Analysis of Impact Behaviour of Sisal-Epoxy Composites under Low Velocity Regime

Analysis of Impact Behaviour of Sisal-Epoxy Composites under Low Velocity Regime

Vishwas MaheshAshutosh Nilabh Sharnappa Joladarashi Satyabodh M. Kulkarni 

Department of Industrial Engineering and Management, Siddaganga Institute of Technology, Tumakuru 572103, India

Department of Mechanical Engineering, National Institute of Technology Karnataka, Surathkal, Mangaluru 575025, India

Corresponding Author Email: 
vishwasm@sit.ac.in
Page: 
57-63
|
DOI: 
https://doi.org/10.18280/rcma.310108
Received: 
13 August 2020
|
Revised: 
24 December 2020
|
Accepted: 
7 January 2021
|
Available online: 
28 February 2021
| Citation

OPEN ACCESS

Abstract: 

The present study concentrates on development of conceptual proof for sisal reinforced polymer matrix composite for structural applications subjected to low velocity impact using a finite element (FE) approach. The proposed sisal-epoxy composite of various thicknesses of 3.2 mm, 4 mm and 4.8 mm is subjected to different impact velocities of 1 m/s, 2 m/s and 3 m/s ranging in the low velocity impact regime to study the energy absorbed and damage mitigation behaviour of the proposed composite. The consequence of velocity of impact and thickness of laminate on the sisal epoxy composite’s impact behaviour is assessed statistically using Taguchi’s experimental design. Outcome of the present study discloses that the energy absorption increases with increased impact velocity and laminate thickness. However, the statistical study shows that impact velocity is predominant factor affecting the impact response of sisal epoxy composite laminate compared to laminate thickness. The role of matrix and fiber in damage initiation is studied using Hashin criteria and it is found that matrix failure is predominant over the fiber failure.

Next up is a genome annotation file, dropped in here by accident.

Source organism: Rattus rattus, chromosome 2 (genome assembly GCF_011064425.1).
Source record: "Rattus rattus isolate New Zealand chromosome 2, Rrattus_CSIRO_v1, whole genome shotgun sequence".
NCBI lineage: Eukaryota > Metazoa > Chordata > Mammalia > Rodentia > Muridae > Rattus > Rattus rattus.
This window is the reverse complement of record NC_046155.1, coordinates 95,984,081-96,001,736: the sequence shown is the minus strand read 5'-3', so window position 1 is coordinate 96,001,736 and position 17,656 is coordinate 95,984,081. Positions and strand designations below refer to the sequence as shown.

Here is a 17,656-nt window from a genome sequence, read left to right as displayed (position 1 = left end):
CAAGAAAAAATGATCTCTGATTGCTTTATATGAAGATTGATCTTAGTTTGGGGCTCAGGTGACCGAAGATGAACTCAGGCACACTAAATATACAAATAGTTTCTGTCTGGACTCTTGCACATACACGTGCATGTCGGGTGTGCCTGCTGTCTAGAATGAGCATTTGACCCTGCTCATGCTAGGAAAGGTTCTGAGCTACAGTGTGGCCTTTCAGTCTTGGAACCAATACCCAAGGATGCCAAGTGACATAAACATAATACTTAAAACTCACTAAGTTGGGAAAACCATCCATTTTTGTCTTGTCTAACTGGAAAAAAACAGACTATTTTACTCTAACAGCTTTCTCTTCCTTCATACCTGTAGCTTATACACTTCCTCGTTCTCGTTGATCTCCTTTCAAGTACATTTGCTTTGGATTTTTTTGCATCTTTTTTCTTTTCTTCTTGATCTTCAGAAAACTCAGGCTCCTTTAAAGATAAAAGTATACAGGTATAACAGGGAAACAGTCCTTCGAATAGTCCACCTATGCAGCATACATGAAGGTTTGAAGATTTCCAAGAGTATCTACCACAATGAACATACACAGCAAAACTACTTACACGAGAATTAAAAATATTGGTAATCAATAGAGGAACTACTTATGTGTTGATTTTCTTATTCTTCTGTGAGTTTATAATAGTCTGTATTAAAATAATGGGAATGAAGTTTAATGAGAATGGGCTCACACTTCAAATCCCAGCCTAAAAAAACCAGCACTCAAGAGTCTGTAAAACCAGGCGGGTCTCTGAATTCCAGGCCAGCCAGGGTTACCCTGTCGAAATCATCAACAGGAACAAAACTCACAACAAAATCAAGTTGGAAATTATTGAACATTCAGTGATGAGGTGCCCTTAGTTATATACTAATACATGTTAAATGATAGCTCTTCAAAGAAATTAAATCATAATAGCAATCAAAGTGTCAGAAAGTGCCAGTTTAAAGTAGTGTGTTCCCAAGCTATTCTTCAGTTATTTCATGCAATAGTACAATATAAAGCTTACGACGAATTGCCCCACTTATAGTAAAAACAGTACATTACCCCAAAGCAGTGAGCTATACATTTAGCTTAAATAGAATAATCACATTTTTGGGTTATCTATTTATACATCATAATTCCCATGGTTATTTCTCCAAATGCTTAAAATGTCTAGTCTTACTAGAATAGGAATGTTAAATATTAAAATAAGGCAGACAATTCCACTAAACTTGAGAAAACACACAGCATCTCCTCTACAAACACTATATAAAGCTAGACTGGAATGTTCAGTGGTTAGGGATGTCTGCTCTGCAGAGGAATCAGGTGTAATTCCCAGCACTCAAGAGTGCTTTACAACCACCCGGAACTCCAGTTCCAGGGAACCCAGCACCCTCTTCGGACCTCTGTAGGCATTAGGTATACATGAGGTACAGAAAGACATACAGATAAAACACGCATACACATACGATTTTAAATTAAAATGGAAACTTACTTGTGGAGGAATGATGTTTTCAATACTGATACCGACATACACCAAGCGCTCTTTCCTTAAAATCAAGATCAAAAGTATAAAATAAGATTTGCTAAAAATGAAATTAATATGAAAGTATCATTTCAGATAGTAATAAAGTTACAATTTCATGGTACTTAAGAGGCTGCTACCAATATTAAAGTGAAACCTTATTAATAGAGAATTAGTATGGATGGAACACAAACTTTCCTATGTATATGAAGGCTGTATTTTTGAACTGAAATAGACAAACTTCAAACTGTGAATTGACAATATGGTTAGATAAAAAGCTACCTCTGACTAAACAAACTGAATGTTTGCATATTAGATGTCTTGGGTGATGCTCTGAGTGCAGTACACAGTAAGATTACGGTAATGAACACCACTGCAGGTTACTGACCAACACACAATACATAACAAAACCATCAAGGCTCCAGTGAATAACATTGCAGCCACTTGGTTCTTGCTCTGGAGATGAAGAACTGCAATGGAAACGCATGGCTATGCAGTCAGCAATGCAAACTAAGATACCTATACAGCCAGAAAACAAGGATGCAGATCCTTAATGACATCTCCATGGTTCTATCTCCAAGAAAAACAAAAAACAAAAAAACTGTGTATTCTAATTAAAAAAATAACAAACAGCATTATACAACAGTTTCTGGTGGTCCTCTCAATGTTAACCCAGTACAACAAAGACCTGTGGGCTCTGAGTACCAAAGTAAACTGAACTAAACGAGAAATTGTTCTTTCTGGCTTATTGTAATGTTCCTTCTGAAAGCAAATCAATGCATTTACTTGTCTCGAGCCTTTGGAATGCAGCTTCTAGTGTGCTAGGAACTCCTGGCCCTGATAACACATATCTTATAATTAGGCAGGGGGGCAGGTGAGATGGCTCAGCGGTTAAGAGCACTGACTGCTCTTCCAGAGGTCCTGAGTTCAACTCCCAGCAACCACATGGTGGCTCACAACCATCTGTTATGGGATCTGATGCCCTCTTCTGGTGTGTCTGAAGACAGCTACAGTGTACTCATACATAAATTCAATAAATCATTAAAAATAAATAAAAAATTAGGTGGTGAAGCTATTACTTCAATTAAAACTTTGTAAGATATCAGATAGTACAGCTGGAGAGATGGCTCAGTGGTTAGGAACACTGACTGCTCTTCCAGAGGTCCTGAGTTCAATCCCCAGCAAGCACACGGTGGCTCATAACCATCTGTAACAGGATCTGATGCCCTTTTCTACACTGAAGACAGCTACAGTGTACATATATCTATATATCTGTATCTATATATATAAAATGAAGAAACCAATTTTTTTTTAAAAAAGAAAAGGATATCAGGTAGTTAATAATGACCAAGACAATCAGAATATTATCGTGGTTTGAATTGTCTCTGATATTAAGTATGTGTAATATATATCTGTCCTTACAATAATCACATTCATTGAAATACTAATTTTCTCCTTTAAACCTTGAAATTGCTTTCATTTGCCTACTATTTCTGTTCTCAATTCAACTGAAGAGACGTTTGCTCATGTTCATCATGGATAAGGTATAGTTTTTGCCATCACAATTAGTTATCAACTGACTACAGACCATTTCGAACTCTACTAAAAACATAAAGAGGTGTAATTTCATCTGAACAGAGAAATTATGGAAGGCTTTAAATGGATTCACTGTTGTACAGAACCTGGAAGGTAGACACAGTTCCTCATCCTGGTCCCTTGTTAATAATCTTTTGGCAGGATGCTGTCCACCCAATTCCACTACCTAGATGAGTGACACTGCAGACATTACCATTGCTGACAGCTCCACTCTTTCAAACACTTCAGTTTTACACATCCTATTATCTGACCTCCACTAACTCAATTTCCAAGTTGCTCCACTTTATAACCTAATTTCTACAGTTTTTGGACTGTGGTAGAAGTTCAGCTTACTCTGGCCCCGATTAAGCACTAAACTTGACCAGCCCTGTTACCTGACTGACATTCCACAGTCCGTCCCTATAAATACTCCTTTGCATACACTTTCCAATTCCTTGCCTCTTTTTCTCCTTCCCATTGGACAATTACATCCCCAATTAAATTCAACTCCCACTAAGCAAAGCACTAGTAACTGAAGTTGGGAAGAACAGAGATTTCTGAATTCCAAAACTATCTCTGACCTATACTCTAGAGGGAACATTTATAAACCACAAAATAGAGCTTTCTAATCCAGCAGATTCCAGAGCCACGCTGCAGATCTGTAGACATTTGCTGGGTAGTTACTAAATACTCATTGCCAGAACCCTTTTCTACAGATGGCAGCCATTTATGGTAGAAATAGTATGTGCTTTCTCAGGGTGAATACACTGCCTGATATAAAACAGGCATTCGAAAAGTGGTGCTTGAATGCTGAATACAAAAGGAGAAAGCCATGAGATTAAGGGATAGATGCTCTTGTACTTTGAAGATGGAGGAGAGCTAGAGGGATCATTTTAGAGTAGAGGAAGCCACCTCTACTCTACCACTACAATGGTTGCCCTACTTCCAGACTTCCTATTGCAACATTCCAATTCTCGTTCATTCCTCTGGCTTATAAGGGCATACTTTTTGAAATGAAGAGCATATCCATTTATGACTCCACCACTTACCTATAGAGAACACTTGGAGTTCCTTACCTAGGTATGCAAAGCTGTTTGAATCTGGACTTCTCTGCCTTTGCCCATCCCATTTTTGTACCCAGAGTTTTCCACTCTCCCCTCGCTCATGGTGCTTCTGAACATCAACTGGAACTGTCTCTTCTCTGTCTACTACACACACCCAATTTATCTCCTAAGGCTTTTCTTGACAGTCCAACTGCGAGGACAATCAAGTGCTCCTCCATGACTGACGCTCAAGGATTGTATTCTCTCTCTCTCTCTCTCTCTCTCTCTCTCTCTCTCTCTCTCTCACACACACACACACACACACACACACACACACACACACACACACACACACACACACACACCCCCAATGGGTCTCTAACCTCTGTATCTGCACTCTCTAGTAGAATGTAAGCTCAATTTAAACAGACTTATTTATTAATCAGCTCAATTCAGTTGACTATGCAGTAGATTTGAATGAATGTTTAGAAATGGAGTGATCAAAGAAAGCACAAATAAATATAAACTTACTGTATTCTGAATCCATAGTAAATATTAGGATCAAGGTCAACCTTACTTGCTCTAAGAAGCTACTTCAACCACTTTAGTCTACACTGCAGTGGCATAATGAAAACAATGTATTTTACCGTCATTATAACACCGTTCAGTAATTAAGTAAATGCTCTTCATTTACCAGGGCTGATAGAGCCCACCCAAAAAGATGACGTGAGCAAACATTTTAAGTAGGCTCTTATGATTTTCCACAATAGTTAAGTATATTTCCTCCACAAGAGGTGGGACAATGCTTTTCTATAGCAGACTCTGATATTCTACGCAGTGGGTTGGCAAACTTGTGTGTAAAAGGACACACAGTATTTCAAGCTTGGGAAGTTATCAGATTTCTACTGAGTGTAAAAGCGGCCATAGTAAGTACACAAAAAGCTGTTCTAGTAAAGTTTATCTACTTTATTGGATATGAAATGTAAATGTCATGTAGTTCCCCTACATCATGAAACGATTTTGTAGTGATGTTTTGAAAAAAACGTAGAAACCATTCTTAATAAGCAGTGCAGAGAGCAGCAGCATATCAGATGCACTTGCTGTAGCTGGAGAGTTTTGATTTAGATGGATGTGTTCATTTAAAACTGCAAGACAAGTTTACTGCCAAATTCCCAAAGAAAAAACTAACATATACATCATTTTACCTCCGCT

Keywords: 

impact, sisal-epoxy composite, damage mitigation, finite element, Taguchi, DOE

1. Introduction

In recent years the use of polymer based composite materials has significantly increased due to advantage in its properties such as specific stiffness and specific strength. They also possess better environmental and corrosion resistance which is an added advantage. All these factors make the polymer matrix composites a potential replacement material for conventional materials. Structural components making use of composites needs to be monitored regularly since they suffer impact loading leading to serious damage [1]. The impact behaviour of the composites depends on various factors such as thickness of the laminate, orientation of the fibers, weight of the impactor, shape of the impactor and velocity of the impactor [2, 3].